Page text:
Arts and Entertainment
The Tour de France peloton rides over a bridge on the Grinton Moor, Yorkshire, earlier this month
film
News
Snoop Dogg pictured at The Hollywood Reporter Nominees' Night in February, 2013
people... says Snoop Dogg
News
i100
Life and Style
food + drinkZebra meat is exotic and lean - but does it taste good?
Arts and Entertainment
Residents of Derby Road in Southampton oppose filming of Channel 4 documentary Immigration Street in their community
tv
Voices
voicesSiobhan Norton on why she eventually changed her mind
News
i100
Extras
indybest
Sport
Scottish singer Susan Boyle will perform at the Commonwealth Games opening ceremony in Glasgow
commonwealth games
Arts and Entertainment
Dwayne 'The Rock' Johnson stars in Hercules
filmReview: The Rock is a muscular Davy Crockett in this preposterous film, says Geoffrey Macnab
Life and Style
tech
Caption competition
Caption competition
Have you tried new the Independent Digital Edition apps?
Daily Quiz
Independent Dating
and  

By clicking 'Search' you
are agreeing to our
Terms of Use.

Career Services
iJobs Job Widget
iJobs General

BI Manager - £50,000

£49000 - £55000 per annum + competitive: Progressive Recruitment: My client is...

BI Project Manager - £48,000 - £54,000 - Midlands

£48000 - £54000 per annum + Benefits package: Progressive Recruitment: My clie...

VB.Net Developer

£35000 - £45000 per annum + competitive: Progressive Recruitment: If you're pa...

SAP Business Consultant (SD, MM and FICO), £55,000, Wakefield

£45000 - £55000 per annum + competitive: Progressive Recruitment: SAP Business...

Day In a Page

Noel Fielding's 'Luxury Comedy': A land of the outright bizarre

Noel Fielding's 'Luxury Comedy'

A land of the outright bizarre
What are the worst 'Word Crimes'?

What are the worst 'Word Crimes'?

‘Weird Al’ Yankovic's latest video is an ode to good grammar. But what do The Independent’s experts think he’s missed out?
Can Secret Cinema sell 80,000 'Back to the Future' tickets?

The worst kept secret in cinema

A cult movie event aims to immerse audiences of 80,000 in ‘Back to the Future’. But has it lost its magic?
Facebook: The new hatched, matched and dispatched

The new hatched, matched and dispatched

Family events used to be marked in the personal columns. But now Facebook has usurped the ‘Births, Deaths and Marriages’ announcements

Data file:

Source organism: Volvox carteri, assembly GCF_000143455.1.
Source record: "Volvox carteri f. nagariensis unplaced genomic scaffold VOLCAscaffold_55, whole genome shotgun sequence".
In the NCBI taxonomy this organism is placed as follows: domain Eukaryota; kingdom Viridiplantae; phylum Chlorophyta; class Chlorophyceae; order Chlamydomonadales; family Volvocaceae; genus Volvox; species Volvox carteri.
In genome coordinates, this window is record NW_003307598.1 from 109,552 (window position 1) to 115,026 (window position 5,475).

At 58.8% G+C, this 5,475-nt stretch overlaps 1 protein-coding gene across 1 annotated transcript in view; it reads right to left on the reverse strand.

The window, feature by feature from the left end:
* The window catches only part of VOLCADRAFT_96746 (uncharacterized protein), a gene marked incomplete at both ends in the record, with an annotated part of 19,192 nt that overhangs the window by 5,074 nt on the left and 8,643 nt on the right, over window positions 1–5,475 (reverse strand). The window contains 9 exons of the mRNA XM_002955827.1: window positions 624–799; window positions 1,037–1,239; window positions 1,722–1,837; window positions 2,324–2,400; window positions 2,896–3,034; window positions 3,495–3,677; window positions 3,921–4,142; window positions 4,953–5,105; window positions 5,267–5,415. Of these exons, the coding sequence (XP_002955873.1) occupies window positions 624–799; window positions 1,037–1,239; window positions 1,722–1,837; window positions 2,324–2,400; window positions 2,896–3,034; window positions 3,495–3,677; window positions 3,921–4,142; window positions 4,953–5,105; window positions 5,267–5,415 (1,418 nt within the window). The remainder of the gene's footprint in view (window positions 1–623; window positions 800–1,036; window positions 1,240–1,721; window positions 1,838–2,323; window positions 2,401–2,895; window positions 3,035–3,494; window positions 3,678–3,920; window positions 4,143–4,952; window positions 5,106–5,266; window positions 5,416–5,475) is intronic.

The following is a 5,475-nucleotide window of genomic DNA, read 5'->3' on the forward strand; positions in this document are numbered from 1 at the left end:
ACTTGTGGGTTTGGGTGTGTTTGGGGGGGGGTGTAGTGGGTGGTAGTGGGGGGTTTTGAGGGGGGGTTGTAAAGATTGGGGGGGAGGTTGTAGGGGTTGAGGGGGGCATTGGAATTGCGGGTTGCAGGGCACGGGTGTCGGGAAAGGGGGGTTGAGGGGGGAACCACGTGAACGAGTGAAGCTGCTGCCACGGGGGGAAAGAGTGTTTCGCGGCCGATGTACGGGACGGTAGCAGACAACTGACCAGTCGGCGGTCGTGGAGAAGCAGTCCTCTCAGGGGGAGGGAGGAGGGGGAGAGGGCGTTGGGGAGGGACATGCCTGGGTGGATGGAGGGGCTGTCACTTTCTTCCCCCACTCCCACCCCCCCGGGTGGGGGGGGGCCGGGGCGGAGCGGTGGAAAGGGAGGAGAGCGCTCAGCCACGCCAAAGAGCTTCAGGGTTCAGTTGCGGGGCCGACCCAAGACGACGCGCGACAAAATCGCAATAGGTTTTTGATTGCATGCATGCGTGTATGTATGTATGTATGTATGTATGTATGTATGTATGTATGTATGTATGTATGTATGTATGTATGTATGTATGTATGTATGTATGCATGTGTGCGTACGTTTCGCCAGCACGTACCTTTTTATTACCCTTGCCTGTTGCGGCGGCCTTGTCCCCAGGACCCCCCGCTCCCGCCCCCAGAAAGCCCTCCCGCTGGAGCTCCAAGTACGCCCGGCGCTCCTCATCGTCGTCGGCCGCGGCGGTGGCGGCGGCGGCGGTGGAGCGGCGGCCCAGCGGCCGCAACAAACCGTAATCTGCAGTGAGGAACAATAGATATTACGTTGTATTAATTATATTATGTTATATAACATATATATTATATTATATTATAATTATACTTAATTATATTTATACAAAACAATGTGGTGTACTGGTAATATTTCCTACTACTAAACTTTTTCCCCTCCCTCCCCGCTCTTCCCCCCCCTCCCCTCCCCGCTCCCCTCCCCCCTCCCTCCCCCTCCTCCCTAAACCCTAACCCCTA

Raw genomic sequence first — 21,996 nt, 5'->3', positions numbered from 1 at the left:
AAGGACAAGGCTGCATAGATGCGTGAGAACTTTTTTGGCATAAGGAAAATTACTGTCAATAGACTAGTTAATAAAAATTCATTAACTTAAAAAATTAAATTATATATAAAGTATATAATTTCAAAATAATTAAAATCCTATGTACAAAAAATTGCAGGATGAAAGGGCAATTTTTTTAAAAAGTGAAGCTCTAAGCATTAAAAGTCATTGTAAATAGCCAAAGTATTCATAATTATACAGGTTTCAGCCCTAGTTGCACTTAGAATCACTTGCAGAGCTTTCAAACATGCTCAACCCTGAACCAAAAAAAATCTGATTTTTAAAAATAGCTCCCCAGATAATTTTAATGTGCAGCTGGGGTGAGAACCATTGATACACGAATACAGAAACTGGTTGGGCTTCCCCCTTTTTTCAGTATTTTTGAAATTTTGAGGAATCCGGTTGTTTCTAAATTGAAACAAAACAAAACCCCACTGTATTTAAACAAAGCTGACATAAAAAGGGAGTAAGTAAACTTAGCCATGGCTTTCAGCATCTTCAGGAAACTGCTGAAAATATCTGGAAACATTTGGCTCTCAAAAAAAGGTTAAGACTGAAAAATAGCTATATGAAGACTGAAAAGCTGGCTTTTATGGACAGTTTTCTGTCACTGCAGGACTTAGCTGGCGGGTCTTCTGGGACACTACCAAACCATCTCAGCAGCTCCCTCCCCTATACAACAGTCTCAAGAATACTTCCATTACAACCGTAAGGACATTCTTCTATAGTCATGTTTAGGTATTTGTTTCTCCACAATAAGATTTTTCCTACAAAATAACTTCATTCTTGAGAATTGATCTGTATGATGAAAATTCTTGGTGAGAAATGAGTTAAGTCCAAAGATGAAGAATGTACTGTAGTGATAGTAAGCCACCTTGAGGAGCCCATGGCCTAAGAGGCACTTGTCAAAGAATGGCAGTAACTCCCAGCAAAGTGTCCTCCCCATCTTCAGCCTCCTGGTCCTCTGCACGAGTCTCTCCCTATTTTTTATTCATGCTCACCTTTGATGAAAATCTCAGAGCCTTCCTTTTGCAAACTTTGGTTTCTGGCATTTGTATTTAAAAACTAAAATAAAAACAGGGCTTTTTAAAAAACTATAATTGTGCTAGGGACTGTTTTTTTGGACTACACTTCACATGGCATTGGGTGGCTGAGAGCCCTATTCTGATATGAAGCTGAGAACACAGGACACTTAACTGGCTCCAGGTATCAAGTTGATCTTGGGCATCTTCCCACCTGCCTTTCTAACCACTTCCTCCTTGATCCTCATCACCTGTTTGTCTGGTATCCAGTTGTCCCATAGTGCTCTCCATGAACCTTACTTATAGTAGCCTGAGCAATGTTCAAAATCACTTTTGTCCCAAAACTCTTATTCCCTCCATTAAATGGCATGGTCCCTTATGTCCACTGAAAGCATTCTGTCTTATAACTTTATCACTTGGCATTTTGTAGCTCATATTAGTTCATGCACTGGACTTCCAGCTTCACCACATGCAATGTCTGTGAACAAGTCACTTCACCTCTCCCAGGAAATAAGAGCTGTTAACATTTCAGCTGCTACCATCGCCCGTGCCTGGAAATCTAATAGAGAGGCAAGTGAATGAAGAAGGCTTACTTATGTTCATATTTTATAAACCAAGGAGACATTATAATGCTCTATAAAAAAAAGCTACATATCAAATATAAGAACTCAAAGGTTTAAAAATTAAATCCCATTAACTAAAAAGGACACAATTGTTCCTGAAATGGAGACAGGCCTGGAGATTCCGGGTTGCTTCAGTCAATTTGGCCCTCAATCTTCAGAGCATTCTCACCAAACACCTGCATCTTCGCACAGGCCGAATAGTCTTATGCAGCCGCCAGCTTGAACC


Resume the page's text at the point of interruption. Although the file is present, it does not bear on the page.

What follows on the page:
Why do we have blood types?

Are you my type?

All of us have one but probably never wondered why. Yet even now, a century after blood types were discovered, it’s a matter of debate what they’re for
Honesty box hotels: You decide how much you pay

Honesty box hotels

Five hotels in Paris now allow guests to pay only what they think their stay was worth. It seems fraught with financial risk, but the honesty policy has its benefit
Commonwealth Games 2014: Why weight of pressure rests easy on Michael Jamieson’s shoulders

Michael Jamieson: Why weight of pressure rests easy on his shoulders

The Scottish swimmer is ready for ‘the biggest race of my life’ at the Commonwealth Games
Some are reformed drug addicts. Some are single mums. All are on benefits. But now these so-called 'scroungers’ are fighting back

The 'scroungers’ fight back

The welfare claimants battling to alter stereotypes
Amazing video shows Nasa 'flame extinguishment experiment' in action

Fireballs in space

Amazing video shows Nasa's 'flame extinguishment experiment' in action
A Bible for billionaires

A Bible for billionaires

Find out why America's richest men are reading John Brookes
Paranoid parenting is on the rise - and our children are suffering because of it

Paranoid parenting is on the rise

And our children are suffering because of it
For sale: Island where the Magna Carta was sealed

Magna Carta Island goes on sale

Yours for a cool £4m
Phone hacking scandal special report: The slide into crime at the 'News of the World'

The hacker's tale: the slide into crime at the 'News of the World'

Glenn Mulcaire was jailed for six months for intercepting phone messages. James Hanning tells his story in a new book. This is an extract
We flinch, but there are degrees of paedophilia

We flinch, but there are degrees of paedophilia

Child abusers are not all the same, yet the idea of treating them differently in relation to the severity of their crimes has somehow become controversial
The truth about conspiracy theories is that some require considering

The truth about conspiracy theories is that some require considering

For instance, did Isis kill the Israeli teenagers to trigger a war, asks Patrick Cockburn